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Japan

Japan leading the push for G20 to embrace a global crypto exchange register

In a bid to reduce the usage of cryptocurrencies in money laundering, Japan has a proposal to the representatives of the G20; to have a global crypto exchange register. This was reported by Nikkei Asian Review.

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exchange register

In a bid to reduce the usage of cryptocurrencies in money laundering, Japan has a proposal to the representatives of the G20; to have a global crypto exchange register. This was reported by Nikkei Asian Review.

Japan is taking the lead in the push to have the 20 powerful economies in the world embrace the creation of a global crypto exchange register. Japan’s quest may be well informed considering that it already has such a register. Japan’s crypto exchange register was created two years ago in April 2017.

The register will seal loopholes

If applied by the G20, the register is aimed at fixing the loophole that money launderers have been exploited, enabling them to cover their tracks using virtual currencies. Money laundering forms part of G20’s top items to discuss when they meet next month in Fukuoka, Japan. Additionally, the central bankers and finance ministers will deliberate on customer protection in the crypto space.

Since the birth of Bitcoin and other virtual currencies, financial institutions across the globe feared being toppled over. However, financial regulators have been looking for ways to prevent illegal usage of cryptocurrencies.

Since crypto does not need a central authority to facilitate and or restrict sending/receiving, they can be used by criminals to launder money or move illicit funds. Unfortunately, some privacy-focused coins such as Monero make it even harder since transactions cannot be traced back to the send or the receiver.

In April, the FSB (Financial Stability Board), a financial monitor with a global reach, forwarded to the G20 a list of ‘regulatory and supervisory’ mandate that members within its jurisdiction should follow when addressing virtual currencies. Additionally, the FSB will next month update the G20 on how far it has gone with its task to contain crypto risks.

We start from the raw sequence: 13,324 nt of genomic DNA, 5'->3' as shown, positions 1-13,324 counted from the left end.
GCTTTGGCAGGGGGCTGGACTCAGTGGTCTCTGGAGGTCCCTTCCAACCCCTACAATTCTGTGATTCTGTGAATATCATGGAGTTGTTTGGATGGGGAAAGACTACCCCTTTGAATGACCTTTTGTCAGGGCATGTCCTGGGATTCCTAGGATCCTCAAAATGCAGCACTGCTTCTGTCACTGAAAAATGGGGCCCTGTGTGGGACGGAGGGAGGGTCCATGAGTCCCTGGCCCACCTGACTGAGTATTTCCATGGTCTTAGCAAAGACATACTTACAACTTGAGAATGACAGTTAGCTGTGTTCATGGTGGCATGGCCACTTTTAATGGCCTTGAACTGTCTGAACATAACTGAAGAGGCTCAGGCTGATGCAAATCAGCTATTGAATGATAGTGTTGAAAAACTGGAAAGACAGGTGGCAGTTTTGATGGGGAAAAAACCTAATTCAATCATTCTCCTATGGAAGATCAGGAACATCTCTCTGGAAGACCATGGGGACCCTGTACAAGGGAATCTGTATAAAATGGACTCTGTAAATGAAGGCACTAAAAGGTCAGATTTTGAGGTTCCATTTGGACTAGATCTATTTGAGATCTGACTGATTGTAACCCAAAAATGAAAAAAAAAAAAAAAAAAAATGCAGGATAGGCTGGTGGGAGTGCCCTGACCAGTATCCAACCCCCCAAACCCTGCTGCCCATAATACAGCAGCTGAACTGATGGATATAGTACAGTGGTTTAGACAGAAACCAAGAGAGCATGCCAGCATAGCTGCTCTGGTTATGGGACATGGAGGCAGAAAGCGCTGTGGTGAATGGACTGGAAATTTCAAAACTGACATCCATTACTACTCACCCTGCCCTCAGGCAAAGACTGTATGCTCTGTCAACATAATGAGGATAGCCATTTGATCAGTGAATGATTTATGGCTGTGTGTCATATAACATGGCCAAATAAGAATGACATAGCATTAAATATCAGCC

G20’s choice to meet in Japan is strategic

Apart from Japan having a crypto exchange registry, holding the G2o meeting seems a strategic move. For example, Japan has lost millions of US dollars to cryptocurrency exchange hacks. But, it’s response after each hack provides a lesson for the G20 to take note. Despite the hacks, Japan remains one of the largest cryptocurrency markets in the world.

Additionally, the Japanese Yen is among the three largest fiat currencies used in Bitcoin trades. The South Korean Won is also among the list. While Japan and South Korea may have a favorable view of cryptocurrencies, other Asian countries are not so optimistic.

China is out

For instance, China kicked out crypto exchanges and trading activities within its borders. Also, India is yet to make its official stand on cryptocurrency. Although India does not prohibit the operation of crypto exchanges, the country’s banks and financial firms under the watch of the Reserve Bank of India are restricted from entertaining crypto-focused firms.

Unfortunately, with some countries in the G20 bloc having already outlawed cryptocurrencies, the development of a global crypto exchange register may not mean much to them.

Ashton Felix is currently a contributing writer for multiple crypto news sites. He got his big break when he mined his first bitcoin back in 2012. He enjoys learning about new technology and travels throughout Asia in his spare time. Ashton immediately fell in love with the culture and people of China. He is currently based out of Shenzhen and is fluent in Mandarin.

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